Hispanic Heritage Month Spotlight: Angela Clavijo

Hispanic Heritage Month is an international celebration held from Sept. 15-Oct. 15. This month, we’ve asked faculty, staff and students to share what their Hispanic heritage means to them, as well as how the culture has shaped who they are and how others can learn from their experience.
In this Q&A, Hispanic mentor and instructor of social work Angela Clavijo shares her background, culture and what Hispanic Heritage Month means to her and her family.

Q: What does Hispanic Heritage Month mean to you?
A: To me, Hispanic Heritage Month is a celebration of who I am. As a Colombian-American, I take pride in my cultural heritage and think that it’s important to acknowledge and honor not just what we consider to be the important contributions to our society from the Hispanic community, but the unique values, diversity, strengths and vibrancy that this community brings to everyday life.  

Q: How has this culture shaped who you are today?
A: Everything about me has been formed by my Colombianidad. From being born in Colombia, to summers spent with my abuelitos, to the music and food and language in my home during my childhood, my beliefs and values have been deeply shaped by my cultural heritage and my experiences as a Latina woman. I am grateful to have learned at a young age the importance of family, friendship, intergenerational relationships and living in community with others as well as how to love and care for people well. I think that these aspects of the Hispanic culture have enriched my life and have given me a strong sense of meaning and purpose. Angela Clavijo

Q: What is something that you wished others knew about Hispanic Heritage Month?
A: I think it’s important for people to recognize that the Hispanic community is not a monolith, and every cultural heritage should be celebrated. The language, food, music, traditions and customs represented are just as diverse as all of the people who encompass this community. It is worth getting to know and experience all of the richness that you can find within the Hispanic community. This month celebrates the contributions of people who represent that diversity, whether that’s people from Mexico to Guatemala to El Salvador to Ecuador to Chile or from any of the other nations recognized during this month. Allowing yourself to learn from the innate wisdom of these populations will not only expand your worldview but also help you keep moving forward in inclusive celebration of all diversity.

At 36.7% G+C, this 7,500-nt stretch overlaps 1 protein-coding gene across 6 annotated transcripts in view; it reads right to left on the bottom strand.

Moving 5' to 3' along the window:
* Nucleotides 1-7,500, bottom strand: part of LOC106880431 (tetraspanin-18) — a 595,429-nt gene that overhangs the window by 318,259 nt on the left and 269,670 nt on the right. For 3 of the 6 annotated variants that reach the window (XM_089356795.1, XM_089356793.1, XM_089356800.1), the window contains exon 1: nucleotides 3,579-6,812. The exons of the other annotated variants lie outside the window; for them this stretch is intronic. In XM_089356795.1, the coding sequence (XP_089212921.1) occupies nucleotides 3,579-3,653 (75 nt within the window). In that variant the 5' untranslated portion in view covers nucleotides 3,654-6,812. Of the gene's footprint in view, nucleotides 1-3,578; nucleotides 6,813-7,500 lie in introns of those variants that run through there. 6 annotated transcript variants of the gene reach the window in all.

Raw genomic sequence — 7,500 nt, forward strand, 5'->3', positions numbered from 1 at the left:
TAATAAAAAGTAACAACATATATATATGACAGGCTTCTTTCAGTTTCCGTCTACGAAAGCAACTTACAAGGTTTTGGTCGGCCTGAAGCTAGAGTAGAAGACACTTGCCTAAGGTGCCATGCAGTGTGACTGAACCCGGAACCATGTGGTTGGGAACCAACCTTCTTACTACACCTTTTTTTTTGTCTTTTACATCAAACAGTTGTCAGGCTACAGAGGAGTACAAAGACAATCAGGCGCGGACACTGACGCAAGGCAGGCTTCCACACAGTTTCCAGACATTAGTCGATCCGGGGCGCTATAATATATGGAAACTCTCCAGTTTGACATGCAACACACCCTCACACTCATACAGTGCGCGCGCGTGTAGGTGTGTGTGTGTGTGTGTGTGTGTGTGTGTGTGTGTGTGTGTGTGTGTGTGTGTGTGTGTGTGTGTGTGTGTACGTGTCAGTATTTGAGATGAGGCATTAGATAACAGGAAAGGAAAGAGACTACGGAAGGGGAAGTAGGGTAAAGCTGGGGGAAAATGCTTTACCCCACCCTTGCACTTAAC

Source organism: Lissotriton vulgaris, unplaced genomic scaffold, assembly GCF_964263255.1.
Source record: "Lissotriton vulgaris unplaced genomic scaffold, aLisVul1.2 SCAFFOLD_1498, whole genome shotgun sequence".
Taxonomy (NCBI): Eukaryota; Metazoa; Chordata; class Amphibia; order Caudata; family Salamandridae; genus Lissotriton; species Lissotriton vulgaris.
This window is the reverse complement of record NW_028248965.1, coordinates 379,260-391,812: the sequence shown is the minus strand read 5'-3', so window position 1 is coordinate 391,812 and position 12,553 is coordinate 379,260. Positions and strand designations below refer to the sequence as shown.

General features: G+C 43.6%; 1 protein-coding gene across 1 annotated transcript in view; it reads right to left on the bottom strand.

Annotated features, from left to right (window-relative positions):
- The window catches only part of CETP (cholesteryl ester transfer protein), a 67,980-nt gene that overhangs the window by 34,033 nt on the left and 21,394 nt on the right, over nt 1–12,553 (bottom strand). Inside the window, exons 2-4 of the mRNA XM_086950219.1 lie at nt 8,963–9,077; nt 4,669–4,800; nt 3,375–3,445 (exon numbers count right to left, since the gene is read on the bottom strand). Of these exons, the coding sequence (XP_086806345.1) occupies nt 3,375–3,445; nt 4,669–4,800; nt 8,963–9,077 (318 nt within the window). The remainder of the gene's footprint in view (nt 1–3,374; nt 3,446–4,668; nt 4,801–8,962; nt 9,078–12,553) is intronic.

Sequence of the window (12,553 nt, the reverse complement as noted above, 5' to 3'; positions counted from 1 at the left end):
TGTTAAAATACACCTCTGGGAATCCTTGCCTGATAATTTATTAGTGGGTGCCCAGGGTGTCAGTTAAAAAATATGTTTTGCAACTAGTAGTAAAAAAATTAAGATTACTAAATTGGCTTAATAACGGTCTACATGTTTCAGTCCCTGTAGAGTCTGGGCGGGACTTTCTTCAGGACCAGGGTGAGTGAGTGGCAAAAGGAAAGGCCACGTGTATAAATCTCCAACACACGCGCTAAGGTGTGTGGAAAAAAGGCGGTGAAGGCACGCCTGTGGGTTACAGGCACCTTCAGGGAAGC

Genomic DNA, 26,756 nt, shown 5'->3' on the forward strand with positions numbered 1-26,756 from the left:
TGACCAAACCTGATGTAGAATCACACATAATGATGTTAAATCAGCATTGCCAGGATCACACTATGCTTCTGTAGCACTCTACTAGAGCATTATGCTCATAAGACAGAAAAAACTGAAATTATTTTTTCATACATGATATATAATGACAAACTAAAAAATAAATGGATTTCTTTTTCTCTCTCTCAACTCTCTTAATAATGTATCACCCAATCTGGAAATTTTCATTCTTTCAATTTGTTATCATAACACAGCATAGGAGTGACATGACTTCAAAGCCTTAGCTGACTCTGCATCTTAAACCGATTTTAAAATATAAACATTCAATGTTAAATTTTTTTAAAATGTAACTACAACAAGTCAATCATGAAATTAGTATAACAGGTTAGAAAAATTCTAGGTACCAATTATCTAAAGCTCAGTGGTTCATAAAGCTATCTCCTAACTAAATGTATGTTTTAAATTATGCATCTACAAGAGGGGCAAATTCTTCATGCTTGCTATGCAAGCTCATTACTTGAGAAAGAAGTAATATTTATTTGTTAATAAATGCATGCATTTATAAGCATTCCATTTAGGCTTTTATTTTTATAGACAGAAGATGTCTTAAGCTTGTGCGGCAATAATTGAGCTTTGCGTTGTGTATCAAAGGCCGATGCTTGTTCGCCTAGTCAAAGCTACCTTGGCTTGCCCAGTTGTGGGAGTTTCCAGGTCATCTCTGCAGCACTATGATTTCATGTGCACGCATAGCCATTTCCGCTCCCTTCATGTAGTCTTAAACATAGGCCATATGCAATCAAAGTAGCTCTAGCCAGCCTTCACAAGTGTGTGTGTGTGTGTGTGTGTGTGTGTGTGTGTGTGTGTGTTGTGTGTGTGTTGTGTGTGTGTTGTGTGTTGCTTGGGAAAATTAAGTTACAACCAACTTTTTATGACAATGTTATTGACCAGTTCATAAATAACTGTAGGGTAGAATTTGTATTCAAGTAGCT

Q: What advice (both personal and professional) would you give to young Hispanic/Latino students?
A: My advice to young Hispanic/Latino students would be to let go of any guilt you feel for the sacrifices your family members made for you to get where you are. You get to go after your own personal dreams and still honor those sacrifices in a way that feels best to you. Carry the dreams and the sacrifices and the histories of your ancestors with you as you forge your own path. Always remember that your cultural heritage is a strength in your life and you don’t have to reject it or leave it behind in order to find professional success. I would also say that as a student, it’s so important to connect with faculty members who understand where you are and what it’s like to navigate higher education as a Hispanic/Latino. There are resources for you to use that can provide you with the guidance and support you need while on your journey as a student. Seek out that support anywhere you can find it. 

Q: What are some cultural traditions that you hold close to your heart?
A: Some of my favorite cultural traditions involve holiday celebrations. My favorite memories are from when I’ve been in Colombia celebrating Christmas and New Years with my family. In Colombia, they celebrate something called Día de las Velitas every Dec. 7. It’s a day to commemorate the Immaculate Conception and to signify the beginning of the Christmas season. People all over the country light candles and place them on sidewalks, balconies and windowsills. You can walk down any street and find hundreds of lit candles. It’s a beautiful celebration, and even when I can’t be with my family, I light a few candles in my home here to take part and feel close to them. 

Q: What are you most proud of when it comes to your Hispanic heritage?
A: I am most proud of the legacy of my ancestors and being a part of an indigenous lineage of strong, resourceful, and powerful people who overcame a lot of adversity and struggle. My Colombian heritage means so much to me, and I believe that my culture represents strength, love, hope and beauty. My Colombianidad taught me to celebrate people well, to do everything with meaning, to find deep joy in everyday moments, and to dance as much as possible. I am proud to be the granddaughter of my abuelitos and to have the opportunity to carry on our family’s legacy through my own life and work.